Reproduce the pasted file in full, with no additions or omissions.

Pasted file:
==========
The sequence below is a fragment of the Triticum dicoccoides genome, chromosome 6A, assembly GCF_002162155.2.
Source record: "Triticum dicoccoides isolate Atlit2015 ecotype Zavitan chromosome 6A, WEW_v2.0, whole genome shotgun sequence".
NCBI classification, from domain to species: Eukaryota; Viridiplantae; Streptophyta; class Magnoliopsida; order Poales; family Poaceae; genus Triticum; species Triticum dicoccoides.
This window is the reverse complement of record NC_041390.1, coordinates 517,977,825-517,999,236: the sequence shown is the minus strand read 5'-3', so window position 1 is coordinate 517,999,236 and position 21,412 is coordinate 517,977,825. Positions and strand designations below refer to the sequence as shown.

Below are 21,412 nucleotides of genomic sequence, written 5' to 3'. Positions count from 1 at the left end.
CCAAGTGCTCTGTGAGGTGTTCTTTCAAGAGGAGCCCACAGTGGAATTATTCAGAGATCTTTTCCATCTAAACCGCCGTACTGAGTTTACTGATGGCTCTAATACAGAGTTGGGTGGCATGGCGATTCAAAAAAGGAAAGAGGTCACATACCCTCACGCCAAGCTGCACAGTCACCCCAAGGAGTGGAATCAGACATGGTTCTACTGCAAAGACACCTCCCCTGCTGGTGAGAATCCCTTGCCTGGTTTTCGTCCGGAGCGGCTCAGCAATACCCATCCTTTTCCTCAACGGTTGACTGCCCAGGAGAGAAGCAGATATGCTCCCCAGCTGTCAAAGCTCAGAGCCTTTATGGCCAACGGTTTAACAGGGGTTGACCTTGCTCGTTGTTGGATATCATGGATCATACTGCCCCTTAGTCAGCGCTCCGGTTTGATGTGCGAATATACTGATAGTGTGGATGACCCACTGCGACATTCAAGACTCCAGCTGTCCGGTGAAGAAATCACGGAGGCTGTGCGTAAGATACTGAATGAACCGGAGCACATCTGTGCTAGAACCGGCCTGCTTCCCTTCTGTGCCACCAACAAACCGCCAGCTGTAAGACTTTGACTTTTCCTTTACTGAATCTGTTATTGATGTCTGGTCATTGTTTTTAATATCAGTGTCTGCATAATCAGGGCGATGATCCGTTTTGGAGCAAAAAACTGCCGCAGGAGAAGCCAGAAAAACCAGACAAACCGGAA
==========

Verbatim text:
The sequence below is a fragment of the Triticum dicoccoides genome, chromosome 6A, assembly GCF_002162155.2.
Source record: "Triticum dicoccoides isolate Atlit2015 ecotype Zavitan chromosome 6A, WEW_v2.0, whole genome shotgun sequence".
NCBI classification, from domain to species: Eukaryota; Viridiplantae; Streptophyta; class Magnoliopsida; order Poales; family Poaceae; genus Triticum; species Triticum dicoccoides.
This window is the reverse complement of record NC_041390.1, coordinates 517,977,825-517,999,236: the sequence shown is the minus strand read 5'-3', so window position 1 is coordinate 517,999,236 and position 21,412 is coordinate 517,977,825. Positions and strand designations below refer to the sequence as shown.

Below are 21,412 nucleotides of genomic sequence, written 5' to 3'. Positions count from 1 at the left end.
CCAAGTGCTCTGTGAGGTGTTCTTTCAAGAGGAGCCCACAGTGGAATTATTCAGAGATCTTTTCCATCTAAACCGCCGTACTGAGTTTACTGATGGCTCTAATACAGAGTTGGGTGGCATGGCGATTCAAAAAAGGAAAGAGGTCACATACCCTCACGCCAAGCTGCACAGTCACCCCAAGGAGTGGAATCAGACATGGTTCTACTGCAAAGACACCTCCCCTGCTGGTGAGAATCCCTTGCCTGGTTTTCGTCCGGAGCGGCTCAGCAATACCCATCCTTTTCCTCAACGGTTGACTGCCCAGGAGAGAAGCAGATATGCTCCCCAGCTGTCAAAGCTCAGAGCCTTTATGGCCAACGGTTTAACAGGGGTTGACCTTGCTCGTTGTTGGATATCATGGATCATACTGCCCCTTAGTCAGCGCTCCGGTTTGATGTGCGAATATACTGATAGTGTGGATGACCCACTGCGACATTCAAGACTCCAGCTGTCCGGTGAAGAAATCACGGAGGCTGTGCGTAAGATACTGAATGAACCGGAGCACATCTGTGCTAGAACCGGCCTGCTTCCCTTCTGTGCCACCAACAAACCGCCAGCTGTAAGACTTTGACTTTTCCTTTACTGAATCTGTTATTGATGTCTGGTCATTGTTTTTAATATCAGTGTCTGCATAATCAGGGCGATGATCCGTTTTGGAGCAAAAAACTGCCGCAGGAGAAGCCAGAAAAACCAGACAAACCGGAA